At a VDS < 10 V, the part goes into the current-limiting mode and provides the necessary current load to the output all the while keeping the FET inside the SOA. The LM5069 power-limit feature will only take control if the power across the FET tries to go beyond the programmed limit of 50 W. Otherwise, the current-limit feature controls the FET.

Bench Data

Application boards were made for both the LM5069 and current-limit controllers. The online version of this article shows their two test-board circuits, but their respective test results are shown here. Both parts had the condition of a 50-V input voltage, a 5-A current limit and a 40-ms fault time. The LM5069 had the added feature of a 50-W power limit. Both applications shorted the output via a load resistor causing the VDS to increase.

The oscilloscope plot for the controller with current limiting only is shown in Fig. 3, while a plot for the LM5069 is shown in Fig. 4. The output load increased the VDS to 30 V. Initially, the current is limited to 5 A, but after 10 ms the FET fails and the input voltage shorts to the output voltage. The input voltage craters and limits the current to the current limit of the voltage supply. The timer reaches the 40-ms timeout, but cannot shut off the gate since the FET is damaged.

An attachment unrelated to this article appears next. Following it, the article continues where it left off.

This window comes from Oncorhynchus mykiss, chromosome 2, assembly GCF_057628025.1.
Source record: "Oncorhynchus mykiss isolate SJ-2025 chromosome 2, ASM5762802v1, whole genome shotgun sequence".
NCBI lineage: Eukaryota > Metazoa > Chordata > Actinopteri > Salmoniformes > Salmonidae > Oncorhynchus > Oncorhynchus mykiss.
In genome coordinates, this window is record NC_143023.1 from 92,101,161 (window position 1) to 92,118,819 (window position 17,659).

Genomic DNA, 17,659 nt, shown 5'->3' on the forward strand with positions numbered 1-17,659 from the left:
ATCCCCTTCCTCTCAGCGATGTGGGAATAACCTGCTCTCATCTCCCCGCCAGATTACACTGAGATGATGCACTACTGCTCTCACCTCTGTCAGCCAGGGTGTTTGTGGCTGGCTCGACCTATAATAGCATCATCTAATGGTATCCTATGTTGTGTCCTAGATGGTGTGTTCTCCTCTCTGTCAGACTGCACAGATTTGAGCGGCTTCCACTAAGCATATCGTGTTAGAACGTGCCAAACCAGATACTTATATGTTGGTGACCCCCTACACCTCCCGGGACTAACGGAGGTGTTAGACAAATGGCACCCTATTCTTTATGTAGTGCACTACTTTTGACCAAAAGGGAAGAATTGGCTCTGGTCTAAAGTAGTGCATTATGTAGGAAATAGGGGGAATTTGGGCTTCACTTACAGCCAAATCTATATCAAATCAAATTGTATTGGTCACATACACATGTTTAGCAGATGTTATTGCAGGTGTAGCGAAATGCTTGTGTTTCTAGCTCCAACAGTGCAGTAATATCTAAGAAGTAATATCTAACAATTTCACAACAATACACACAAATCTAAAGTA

Looking at the SOA curve, the FET can only withstand a 10-ms pulse at a VDS of 50 V and a drain-to-source current (IDS) of 5 A. Once the FET goes beyond 10 ms due to the current-limit control, the FET fails (the red dot in Fig. 5).

As shown in Fig. 4, the output loading increases VDS to 45 V, and the LM5069 limits the power across the FET to 50 W. Once the timer reaches the fault threshold, the part shuts off the FET. The LM5069 controls the FET well within the SOA curves in this shorted condition (the blue dot in Fig. 5).

Fig. 6 shows the condition of pure current limiting by the LM5069. The output loading caused the current to increase, but not so heavily as to cause an increase in VDS. The LM5069 limits the current to 5 A and the FET shuts off after the programmed fault time of 40 ms. Again, the LM5069 controls the FET inside the SOA (the green dot in Fig. 5).


  1. Bearfield, Jonathan M., “Introduction to Hot Swap,” TechOnline, www.techonline.com, 2005.

  2. Vishay SUMN40N15 data sheet, www.vishay.com.

  3. National Semiconductor LM5069 data sheet, www.national.com.